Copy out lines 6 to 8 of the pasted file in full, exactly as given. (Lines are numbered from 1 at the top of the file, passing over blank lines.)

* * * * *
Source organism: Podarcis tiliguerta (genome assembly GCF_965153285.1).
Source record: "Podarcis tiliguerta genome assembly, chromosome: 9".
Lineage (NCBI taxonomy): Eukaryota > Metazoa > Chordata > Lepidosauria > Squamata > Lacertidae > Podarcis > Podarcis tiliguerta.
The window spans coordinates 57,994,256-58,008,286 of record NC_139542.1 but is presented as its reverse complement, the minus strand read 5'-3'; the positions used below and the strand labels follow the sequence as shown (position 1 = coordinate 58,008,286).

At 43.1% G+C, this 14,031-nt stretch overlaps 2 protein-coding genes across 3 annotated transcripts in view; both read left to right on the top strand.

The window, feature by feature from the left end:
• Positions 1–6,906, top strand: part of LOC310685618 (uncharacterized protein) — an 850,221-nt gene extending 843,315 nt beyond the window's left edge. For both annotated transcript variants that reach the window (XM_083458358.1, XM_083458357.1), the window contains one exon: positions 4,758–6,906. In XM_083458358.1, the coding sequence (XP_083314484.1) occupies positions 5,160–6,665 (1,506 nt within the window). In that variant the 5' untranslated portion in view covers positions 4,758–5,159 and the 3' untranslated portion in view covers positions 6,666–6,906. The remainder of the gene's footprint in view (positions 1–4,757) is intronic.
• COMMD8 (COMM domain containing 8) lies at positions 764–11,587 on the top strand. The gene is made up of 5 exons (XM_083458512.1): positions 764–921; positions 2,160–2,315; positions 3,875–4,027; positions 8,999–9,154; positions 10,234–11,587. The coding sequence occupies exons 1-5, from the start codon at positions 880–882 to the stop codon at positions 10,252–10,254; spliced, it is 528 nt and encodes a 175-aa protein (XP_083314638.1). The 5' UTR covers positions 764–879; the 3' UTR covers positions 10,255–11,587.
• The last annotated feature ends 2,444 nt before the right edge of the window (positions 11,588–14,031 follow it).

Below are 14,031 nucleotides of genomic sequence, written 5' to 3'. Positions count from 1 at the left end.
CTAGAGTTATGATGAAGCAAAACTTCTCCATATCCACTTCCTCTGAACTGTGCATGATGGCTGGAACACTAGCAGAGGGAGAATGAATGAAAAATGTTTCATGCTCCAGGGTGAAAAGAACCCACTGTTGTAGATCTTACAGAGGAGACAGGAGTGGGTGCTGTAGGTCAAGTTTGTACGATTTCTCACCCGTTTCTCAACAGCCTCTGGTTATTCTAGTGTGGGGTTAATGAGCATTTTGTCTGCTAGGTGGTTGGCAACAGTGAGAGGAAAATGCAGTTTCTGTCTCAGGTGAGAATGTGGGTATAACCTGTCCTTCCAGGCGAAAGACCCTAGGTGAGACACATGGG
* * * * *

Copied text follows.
The window, feature by feature from the left end:
• Positions 1–6,906, top strand: part of LOC310685618 (uncharacterized protein) — an 850,221-nt gene extending 843,315 nt beyond the window's left edge. For both annotated transcript variants that reach the window (XM_083458358.1, XM_083458357.1), the window contains one exon: positions 4,758–6,906. In XM_083458358.1, the coding sequence (XP_083314484.1) occupies positions 5,160–6,665 (1,506 nt within the window). In that variant the 5' untranslated portion in view covers positions 4,758–5,159 and the 3' untranslated portion in view covers positions 6,666–6,906. The remainder of the gene's footprint in view (positions 1–4,757) is intronic.
• COMMD8 (COMM domain containing 8) lies at positions 764–11,587 on the top strand. The gene is made up of 5 exons (XM_083458512.1): positions 764–921; positions 2,160–2,315; positions 3,875–4,027; positions 8,999–9,154; positions 10,234–11,587. The coding sequence occupies exons 1-5, from the start codon at positions 880–882 to the stop codon at positions 10,252–10,254; spliced, it is 528 nt and encodes a 175-aa protein (XP_083314638.1). The 5' UTR covers positions 764–879; the 3' UTR covers positions 10,255–11,587.